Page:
Parenting Tips for All Birth Orders

These tips will help you parent all of your children no matter what their birth order is. Some tips just apply to all children.

Family running through the park

In The Birth Order Book, Kevin Leman has a chapter for parenting each birth order, but before he gets to those, he starts with a chapter for tips that work for all birth orders.

This means that these tips generally work for all birth orders no matter your child’s birth order.

There are many things you will tweak and adjust based on your child’s personality or birth order placement in the family. A firstborn child will have different needs than a middle child or later born children.

But these tips work for all birth orders.

Know Your Parenting Style

Leman points out that most parents parent the way they were parented (page 253). I think that is true, though there are a fair number of people who parent the extreme opposite of how they were parented. 

Take some time to analyze your parenting style. Here are some basics:

  • Authoritarian: I like Leman’s way of putting Authoritarian. He says this is based on a warped idea of limits. These parents believe the more limits the better.
  • Permissive: Again, Leman’s take is a good one. This is based on a warped sense of love. All the child needs is love–nothing else. Especially not limits. 
  • Inconsistent: Many parents bounce back and forth between these two styles. Or maybe one spouse is authoritarian and one is permissive, causing inconsistency in the child’s life.
  • Authoritative: Basically, this is the middle of the road between Authoritarian and Permissive. You don’t make all of the decisions for your child, and your child doesn’t make all of the decisions himself.

You need to know your tendencies so you can monitor your self appropriately. If you are authoritarian, you need to work to back off. If you are permissive, you need to set some boundaries.

>>>Read: Understanding the 4 Types of Parenting Styles

Use Logical Consequences

Leman spends some time discussing his book Making Children Mind Without Losing Yours. I have posts on the book: making children mind (each post linked below).

He calls his discipline method “reality discipline” and it is most easily summed up as a book about applying logical consequences. 

Logical consequences are my favorite, also. I find allowing logical consequences to take place to be very effective in helping children change behavior. For help on this, see 10 Guidelines for Using Logical Consequences.

Everyone is Different

Leman says we should not treat our children all the same.

I totally agree. We need to treat our children as individuals.

No one method works for every child–even if implemented by the same parent.

Leman says

“…being truly fair does not mean treating each child in exactly the same way. It means treating each child differently as that child’s individual needs and differences at certain times in that child’s life and development demand”.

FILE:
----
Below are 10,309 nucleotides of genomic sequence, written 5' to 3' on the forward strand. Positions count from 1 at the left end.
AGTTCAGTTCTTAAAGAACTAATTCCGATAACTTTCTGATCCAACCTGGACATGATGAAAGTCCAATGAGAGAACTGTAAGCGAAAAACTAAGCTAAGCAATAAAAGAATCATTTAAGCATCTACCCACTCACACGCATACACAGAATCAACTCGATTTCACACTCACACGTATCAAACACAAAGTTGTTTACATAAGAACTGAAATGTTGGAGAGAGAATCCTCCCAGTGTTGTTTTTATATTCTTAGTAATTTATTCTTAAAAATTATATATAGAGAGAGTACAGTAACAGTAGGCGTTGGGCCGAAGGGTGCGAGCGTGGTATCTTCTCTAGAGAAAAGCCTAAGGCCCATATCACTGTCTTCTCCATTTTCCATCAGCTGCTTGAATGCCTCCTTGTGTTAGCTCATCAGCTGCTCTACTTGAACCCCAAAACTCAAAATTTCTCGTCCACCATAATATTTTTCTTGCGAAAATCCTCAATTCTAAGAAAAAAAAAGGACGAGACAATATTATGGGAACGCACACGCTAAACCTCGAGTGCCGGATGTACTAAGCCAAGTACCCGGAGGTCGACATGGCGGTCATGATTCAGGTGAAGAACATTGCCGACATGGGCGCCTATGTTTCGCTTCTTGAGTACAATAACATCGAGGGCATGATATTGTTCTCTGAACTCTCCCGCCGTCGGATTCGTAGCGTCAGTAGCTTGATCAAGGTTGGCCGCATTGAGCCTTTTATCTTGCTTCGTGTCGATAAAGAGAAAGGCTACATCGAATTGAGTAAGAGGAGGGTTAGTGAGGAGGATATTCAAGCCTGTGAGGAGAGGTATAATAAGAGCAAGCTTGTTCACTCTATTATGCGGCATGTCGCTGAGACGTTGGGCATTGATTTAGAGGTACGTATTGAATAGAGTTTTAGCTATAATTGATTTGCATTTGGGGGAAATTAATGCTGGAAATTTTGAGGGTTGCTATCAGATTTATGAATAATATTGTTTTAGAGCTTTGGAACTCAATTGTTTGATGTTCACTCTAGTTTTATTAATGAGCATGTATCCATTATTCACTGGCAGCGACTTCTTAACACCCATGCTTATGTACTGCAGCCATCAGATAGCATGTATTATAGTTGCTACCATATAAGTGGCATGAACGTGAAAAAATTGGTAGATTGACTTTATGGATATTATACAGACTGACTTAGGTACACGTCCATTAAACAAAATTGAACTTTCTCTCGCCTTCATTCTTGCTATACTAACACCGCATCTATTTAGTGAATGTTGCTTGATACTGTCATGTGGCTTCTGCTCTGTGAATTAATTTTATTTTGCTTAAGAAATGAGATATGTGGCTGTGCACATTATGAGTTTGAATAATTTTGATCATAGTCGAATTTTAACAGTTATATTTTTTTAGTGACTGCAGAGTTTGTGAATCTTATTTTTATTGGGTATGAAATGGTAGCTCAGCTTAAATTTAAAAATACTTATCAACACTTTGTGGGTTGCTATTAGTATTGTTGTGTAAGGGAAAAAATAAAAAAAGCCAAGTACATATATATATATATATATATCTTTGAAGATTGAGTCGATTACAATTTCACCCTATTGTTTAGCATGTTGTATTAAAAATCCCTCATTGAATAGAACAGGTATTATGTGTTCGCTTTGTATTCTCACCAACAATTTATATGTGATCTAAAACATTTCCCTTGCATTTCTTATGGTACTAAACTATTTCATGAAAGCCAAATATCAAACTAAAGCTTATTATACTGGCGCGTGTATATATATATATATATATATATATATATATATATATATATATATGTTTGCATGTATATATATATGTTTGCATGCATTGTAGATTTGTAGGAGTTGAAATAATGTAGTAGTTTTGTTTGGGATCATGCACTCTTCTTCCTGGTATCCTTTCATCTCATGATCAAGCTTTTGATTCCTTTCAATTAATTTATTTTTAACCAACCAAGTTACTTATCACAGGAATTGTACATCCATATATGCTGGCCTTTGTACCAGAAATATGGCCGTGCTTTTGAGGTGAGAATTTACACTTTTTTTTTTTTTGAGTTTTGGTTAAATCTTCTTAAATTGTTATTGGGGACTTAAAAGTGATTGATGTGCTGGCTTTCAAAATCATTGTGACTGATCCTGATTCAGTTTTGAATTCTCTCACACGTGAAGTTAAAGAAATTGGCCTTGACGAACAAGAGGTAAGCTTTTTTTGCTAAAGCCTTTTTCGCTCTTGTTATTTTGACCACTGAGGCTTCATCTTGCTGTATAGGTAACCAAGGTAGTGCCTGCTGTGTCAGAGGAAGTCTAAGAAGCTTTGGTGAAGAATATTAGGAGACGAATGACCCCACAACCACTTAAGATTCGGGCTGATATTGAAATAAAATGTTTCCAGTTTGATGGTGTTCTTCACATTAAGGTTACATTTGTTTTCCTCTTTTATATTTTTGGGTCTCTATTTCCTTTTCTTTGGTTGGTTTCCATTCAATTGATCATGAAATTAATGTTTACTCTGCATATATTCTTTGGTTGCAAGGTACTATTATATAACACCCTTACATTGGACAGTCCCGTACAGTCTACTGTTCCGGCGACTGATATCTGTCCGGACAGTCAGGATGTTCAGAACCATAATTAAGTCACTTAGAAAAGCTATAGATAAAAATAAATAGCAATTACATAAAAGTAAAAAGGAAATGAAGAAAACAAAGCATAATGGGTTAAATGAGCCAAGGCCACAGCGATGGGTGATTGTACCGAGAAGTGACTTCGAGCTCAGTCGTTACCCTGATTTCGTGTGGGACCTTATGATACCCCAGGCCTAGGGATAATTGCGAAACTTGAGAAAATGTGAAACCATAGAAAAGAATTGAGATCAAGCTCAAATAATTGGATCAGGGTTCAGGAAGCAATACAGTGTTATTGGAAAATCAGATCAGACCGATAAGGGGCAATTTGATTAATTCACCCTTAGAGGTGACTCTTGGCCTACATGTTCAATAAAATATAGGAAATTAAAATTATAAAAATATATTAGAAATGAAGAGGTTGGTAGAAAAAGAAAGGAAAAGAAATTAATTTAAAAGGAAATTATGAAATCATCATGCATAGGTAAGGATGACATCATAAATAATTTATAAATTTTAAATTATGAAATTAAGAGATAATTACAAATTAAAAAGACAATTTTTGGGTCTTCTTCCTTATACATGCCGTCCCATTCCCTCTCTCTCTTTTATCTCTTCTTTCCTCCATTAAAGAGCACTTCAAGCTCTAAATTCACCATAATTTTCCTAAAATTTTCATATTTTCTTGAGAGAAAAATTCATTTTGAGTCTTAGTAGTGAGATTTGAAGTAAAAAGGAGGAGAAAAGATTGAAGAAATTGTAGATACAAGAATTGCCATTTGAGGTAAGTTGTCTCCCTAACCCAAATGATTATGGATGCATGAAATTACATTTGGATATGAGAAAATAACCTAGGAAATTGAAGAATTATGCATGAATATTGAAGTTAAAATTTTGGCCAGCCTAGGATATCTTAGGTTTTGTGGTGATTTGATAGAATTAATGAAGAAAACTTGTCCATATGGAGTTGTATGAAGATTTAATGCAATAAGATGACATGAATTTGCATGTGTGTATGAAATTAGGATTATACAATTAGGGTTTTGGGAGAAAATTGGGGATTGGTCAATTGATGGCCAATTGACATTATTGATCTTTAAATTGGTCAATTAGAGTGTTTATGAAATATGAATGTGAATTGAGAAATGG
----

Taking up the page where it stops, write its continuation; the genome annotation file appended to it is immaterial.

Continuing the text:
(page 261)

 Your children are all very different from each other, and need to be treated as such.

This can seem like frustrating advice considering this post is all about advice that works for “all” birth orders.

But we need to parent all birth orders as individuals. Each child needs to be parented as an individual no matter what our preconceived notions are.

We need to be aware as parents that we need to look at each child as an individual and adjust for the child.

Birth order position will definitely impact who your child is. The age gap between siblings will impact who your child is. Emotional stability of the individual will impact who your child is.

Your child’s age effects who she is. Family dynamics will impact each child. The circle of friends will change your child. You will see family size effects.

Your child will have natural talents and natural weaknesses.

All of these and more will impact who your child is as an individual. You need to be aware and work with these things.

 You are the Parent

You are the parent. Other adults in your child’s life can have a profound affect on his or her life, but do not defer to them nor expect them to raise your child for you.

Think about who you have as your five year old’s coach, teacher, or dance instructor. Do not make those decisions lightly.

Don’t overbook your children, and don’t simply hand them off to strangers to train them up.

You need to spend time with your child. As Leman says, “Nobody can teach your kids better than you can” (page 266).

So remember you are the parent and be the parent.


Birth order effects are real. Birth order has a real impact on everything from school performance to your child’s openness to experience. You can easily see birth order differences among your children.

I find birth order theories fascinating and see so much consistency (and often humor) in looking at different birth orders.

However, I love the advice Leman gives here. Birth order isn’t everything.

Be aware of your parenting style and how that is impacting your children. Focus on logical consequences as your discipline method.

Understand that everyone is different. Just because typically later borns can get bad grades and/or not have great performance in school doesn’t mean that will be the case for your children. The way you parent and good discipline can change that.

 And always remember you are the parent. Stay engaged and involved. These things will help you raise all of your children, no matter the birth order.

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